I have read that the F-22 requires an excessive amount of maintenance and this was true from introduction. It was questionable as to whether a squadron could be kept operational at reasonable levels of capability under war time conditions as opposed to during an exercise.

The F-35 apparently corrected a lot of the problems of the F-22 with respect to maintainability. With dog fighting seen as being on its way out any supposedly better manoeuvrability of the F-22 was not seen as important. Any features of its electronics or software which were considered important could be added to the F-35 later if required.

I've also read that a big part of the decision to cancel the F-22 came down to people realizing that with no major immediate threat they would rather wait for the F35 which was then in the pipeline than continue to buy F-22s.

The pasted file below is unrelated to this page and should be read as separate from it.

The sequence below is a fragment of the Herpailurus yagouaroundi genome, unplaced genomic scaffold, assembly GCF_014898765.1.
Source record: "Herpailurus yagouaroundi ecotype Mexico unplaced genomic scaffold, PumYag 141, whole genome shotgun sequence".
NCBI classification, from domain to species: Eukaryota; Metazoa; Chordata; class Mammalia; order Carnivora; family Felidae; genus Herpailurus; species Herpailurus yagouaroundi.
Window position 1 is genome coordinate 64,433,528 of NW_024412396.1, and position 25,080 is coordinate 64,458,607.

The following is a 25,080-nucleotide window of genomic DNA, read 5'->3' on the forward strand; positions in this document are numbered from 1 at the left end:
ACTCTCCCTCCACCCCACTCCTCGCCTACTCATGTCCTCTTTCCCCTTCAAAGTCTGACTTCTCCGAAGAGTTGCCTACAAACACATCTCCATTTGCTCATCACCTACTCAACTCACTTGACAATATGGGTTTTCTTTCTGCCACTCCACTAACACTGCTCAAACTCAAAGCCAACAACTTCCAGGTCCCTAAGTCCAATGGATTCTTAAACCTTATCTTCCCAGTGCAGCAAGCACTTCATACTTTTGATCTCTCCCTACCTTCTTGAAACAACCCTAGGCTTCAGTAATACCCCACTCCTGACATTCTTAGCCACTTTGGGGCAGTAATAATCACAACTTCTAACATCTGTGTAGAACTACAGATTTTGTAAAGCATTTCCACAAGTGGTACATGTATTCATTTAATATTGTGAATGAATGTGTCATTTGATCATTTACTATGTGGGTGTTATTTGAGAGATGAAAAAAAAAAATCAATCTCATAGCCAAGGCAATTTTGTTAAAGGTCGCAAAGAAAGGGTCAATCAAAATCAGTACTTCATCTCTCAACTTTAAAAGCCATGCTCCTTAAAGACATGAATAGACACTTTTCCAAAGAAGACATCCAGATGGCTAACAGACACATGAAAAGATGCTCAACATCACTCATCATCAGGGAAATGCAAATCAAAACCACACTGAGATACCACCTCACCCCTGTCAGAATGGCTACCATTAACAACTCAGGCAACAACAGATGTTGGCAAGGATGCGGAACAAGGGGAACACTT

In many respects, the F-35 is the 'lessons learned' from the F-22. That includes all sorts, from the durability of coatings to MTBF figures for the avionics.

I don't have it to hand but I have a document somewhere that talks about the F-35's development. The MTBF of the radar, for instance, was intended to be longer than that of the aircraft. It included the memorable line, "Once the radome goes on, we need never take it off again."

That's a BIG claim to make but it demonstrates the design philosophy.

There are ca. 25 million lines of code in an F-35, versus ca. 1.7million in the F-22.

Although both are classed as 5th Gen, the F-35 is in many respects a generation on.
 
Oh, so you're just choppsing off.

I've already qualified that that Raptor wins farther out. Its radar cross-section is tiny and its sensing capabilities outstanding - the lack of an IRST notwithstanding. There's no comparison.